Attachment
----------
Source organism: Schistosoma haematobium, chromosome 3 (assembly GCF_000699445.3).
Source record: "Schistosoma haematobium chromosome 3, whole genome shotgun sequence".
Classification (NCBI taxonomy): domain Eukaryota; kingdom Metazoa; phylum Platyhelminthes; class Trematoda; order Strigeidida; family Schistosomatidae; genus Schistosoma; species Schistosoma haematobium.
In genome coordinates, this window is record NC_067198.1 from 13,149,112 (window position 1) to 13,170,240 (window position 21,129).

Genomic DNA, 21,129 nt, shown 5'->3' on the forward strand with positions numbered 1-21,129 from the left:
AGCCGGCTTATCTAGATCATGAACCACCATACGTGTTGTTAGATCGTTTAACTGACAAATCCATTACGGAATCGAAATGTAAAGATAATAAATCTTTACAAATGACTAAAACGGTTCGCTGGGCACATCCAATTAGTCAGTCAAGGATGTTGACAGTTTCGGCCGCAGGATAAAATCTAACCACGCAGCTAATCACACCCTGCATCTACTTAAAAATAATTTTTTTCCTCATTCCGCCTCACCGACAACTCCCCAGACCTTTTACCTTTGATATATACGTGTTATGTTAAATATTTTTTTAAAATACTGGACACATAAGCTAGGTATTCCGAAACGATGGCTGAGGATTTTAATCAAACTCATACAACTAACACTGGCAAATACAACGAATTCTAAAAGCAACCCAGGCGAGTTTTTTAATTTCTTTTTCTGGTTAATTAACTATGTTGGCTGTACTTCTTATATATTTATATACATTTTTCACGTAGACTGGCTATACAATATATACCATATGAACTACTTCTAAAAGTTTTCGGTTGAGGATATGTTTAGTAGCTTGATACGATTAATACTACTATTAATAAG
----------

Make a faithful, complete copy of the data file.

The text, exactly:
Source organism: Schistosoma haematobium, chromosome 3 (assembly GCF_000699445.3).
Source record: "Schistosoma haematobium chromosome 3, whole genome shotgun sequence".
Classification (NCBI taxonomy): domain Eukaryota; kingdom Metazoa; phylum Platyhelminthes; class Trematoda; order Strigeidida; family Schistosomatidae; genus Schistosoma; species Schistosoma haematobium.
In genome coordinates, this window is record NC_067198.1 from 13,149,112 (window position 1) to 13,170,240 (window position 21,129).

Genomic DNA, 21,129 nt, shown 5'->3' on the forward strand with positions numbered 1-21,129 from the left:
AGCCGGCTTATCTAGATCATGAACCACCATACGTGTTGTTAGATCGTTTAACTGACAAATCCATTACGGAATCGAAATGTAAAGATAATAAATCTTTACAAATGACTAAAACGGTTCGCTGGGCACATCCAATTAGTCAGTCAAGGATGTTGACAGTTTCGGCCGCAGGATAAAATCTAACCACGCAGCTAATCACACCCTGCATCTACTTAAAAATAATTTTTTTCCTCATTCCGCCTCACCGACAACTCCCCAGACCTTTTACCTTTGATATATACGTGTTATGTTAAATATTTTTTTAAAATACTGGACACATAAGCTAGGTATTCCGAAACGATGGCTGAGGATTTTAATCAAACTCATACAACTAACACTGGCAAATACAACGAATTCTAAAAGCAACCCAGGCGAGTTTTTTAATTTCTTTTTCTGGTTAATTAACTATGTTGGCTGTACTTCTTATATATTTATATACATTTTTCACGTAGACTGGCTATACAATATATACCATATGAACTACTTCTAAAAGTTTTCGGTTGAGGATATGTTTAGTAGCTTGATACGATTAATACTACTATTAATAAG